The year is 1975 and Reno - so-called because of the place of her birth - has come to New York intent on turning her fascination with motorcycles and speed into art. Her arrival coincides with an explosion of activity in the art world - artists have colonized a deserted and industrial SoHo, are staging actions in the East Village, and are blurring the line between life and art. Reno meets a group of dreamers and raconteurs who submit her to a sentimental education of sorts.

    Peregrine says: "Stories come gushing out of this book"
    "Stories come gushing out of this book"
    Overall
    Performance
    Story

    Cradled in a fine evocation of the world of the New York art scene circa 1976 and the tumult of labor protests in Italy are a torrent of shorter narratives, almost like a Thousand and One Nights. Most though not all of the stories she tells are enjoyable and contribute to the world she's portraying. I'm not certain it all hangs together, but I suspect I'll be chewing this one over for a while.

    The narrator has a pleasant voice that is just right for the protagonist's unsure 23-year-old self. When she says "I" you really believe she's the one telling you this story. However, her intonation is sometimes way off, as if she's concentrating on keeping a smooth delivery at the expense of understanding what she's saying.

    5 of 5 people found this review helpful
  • The Woman in White

    • UNABRIDGED (25 hrs and 5 mins)
    • By Wilkie Collins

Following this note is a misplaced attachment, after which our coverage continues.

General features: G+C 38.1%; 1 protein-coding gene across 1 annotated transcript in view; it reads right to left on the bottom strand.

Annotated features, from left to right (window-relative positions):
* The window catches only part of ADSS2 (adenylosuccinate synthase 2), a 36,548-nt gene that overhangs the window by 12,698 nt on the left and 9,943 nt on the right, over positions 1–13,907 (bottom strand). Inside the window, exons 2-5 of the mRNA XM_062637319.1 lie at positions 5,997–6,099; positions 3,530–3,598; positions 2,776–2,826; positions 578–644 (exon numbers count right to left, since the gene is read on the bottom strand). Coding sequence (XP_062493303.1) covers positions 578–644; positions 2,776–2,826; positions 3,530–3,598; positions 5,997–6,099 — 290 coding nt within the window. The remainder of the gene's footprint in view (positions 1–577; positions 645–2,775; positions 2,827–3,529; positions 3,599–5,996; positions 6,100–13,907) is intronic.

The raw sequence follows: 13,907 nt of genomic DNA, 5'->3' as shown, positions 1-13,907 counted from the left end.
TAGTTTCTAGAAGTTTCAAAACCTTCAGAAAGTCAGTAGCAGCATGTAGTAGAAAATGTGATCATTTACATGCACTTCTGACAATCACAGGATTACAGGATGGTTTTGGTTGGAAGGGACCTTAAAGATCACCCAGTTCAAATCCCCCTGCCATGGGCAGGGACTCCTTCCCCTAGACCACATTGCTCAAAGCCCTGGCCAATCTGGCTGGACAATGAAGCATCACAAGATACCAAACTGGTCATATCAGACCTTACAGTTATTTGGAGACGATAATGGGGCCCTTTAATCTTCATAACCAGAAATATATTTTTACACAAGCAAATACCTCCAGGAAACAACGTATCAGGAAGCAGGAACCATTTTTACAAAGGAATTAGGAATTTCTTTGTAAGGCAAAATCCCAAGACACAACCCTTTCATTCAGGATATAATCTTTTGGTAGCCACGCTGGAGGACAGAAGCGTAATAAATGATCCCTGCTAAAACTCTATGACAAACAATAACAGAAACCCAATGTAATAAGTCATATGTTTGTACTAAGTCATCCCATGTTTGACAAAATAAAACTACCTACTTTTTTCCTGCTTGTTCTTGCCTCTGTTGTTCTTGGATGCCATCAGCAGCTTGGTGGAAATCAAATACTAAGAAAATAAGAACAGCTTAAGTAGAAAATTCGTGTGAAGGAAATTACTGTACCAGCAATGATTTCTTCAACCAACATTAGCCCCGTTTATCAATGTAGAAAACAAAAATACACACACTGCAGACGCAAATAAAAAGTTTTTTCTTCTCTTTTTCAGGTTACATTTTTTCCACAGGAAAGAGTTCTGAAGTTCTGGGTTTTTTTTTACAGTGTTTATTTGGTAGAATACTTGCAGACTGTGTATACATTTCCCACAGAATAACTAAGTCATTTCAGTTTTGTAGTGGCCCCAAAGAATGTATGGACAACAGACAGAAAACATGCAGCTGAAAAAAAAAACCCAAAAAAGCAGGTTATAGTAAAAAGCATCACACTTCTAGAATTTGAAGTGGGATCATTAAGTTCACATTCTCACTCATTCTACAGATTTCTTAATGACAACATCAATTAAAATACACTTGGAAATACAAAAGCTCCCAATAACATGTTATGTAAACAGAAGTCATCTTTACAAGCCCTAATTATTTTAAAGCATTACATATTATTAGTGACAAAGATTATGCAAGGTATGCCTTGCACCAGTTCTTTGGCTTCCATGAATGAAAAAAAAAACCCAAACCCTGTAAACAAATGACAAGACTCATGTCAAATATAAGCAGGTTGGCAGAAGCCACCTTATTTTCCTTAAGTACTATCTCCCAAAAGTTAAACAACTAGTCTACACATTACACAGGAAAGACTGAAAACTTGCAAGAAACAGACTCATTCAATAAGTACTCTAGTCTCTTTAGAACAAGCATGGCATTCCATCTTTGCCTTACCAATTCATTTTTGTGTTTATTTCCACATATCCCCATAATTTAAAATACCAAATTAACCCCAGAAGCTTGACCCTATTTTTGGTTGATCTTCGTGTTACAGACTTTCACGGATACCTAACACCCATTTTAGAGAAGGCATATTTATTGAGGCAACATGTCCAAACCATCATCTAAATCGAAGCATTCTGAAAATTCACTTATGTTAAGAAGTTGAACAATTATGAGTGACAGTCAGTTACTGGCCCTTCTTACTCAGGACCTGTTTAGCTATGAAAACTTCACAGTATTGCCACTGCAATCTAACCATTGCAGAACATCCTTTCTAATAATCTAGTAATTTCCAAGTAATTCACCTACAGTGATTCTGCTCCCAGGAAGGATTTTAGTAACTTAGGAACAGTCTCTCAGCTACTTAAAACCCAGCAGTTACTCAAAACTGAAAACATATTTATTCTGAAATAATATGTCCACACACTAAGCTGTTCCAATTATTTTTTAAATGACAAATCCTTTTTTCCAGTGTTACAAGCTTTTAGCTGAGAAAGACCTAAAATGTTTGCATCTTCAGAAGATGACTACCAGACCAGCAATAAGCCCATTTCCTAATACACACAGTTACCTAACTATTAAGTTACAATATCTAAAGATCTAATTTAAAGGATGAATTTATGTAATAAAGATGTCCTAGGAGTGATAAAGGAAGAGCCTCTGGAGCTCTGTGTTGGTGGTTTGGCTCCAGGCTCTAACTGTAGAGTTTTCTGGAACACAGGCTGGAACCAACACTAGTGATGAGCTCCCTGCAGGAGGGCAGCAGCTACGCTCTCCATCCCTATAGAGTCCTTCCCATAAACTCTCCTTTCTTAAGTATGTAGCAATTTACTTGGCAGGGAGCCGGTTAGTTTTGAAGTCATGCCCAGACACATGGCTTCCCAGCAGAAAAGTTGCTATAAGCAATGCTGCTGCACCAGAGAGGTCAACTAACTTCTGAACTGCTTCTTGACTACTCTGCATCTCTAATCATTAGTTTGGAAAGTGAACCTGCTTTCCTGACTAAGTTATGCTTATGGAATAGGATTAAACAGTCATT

• Narrated By Josephine Bailey, Simon Prebble
    • Whispersync for Voice-ready
    Overall
    (1084)
    Performance
    (882)
    Story
    (885)

    One of the greatest mystery thrillers ever written, Wilkie Collins's The Woman in White was a phenomenal best seller in the 1860s, achieving even greater success than works by Charles Dickens. Full of surprise, intrigue, and suspense, this vastly entertaining novel continues to enthrall audiences today.

    David says: "Gripping novel, excellent production"
    "19th century pulp!"
    Overall
    Performance
    Story

    I picked this up because there's a reference to it in Ulysses, and Joyce owes a tiny debt to Wilkie Collins for developing the idea of a multi-narrator novel. With Collins' The Moonstone, it has a place in history as the original mystery novel.

    That said, it's very hokey stuff, a bad gothic story that relies on a string of coincidences and a very Victorian concept of foreigners. Some of the descriptions of action are just hideously long and dull. I almost gave up halfway through.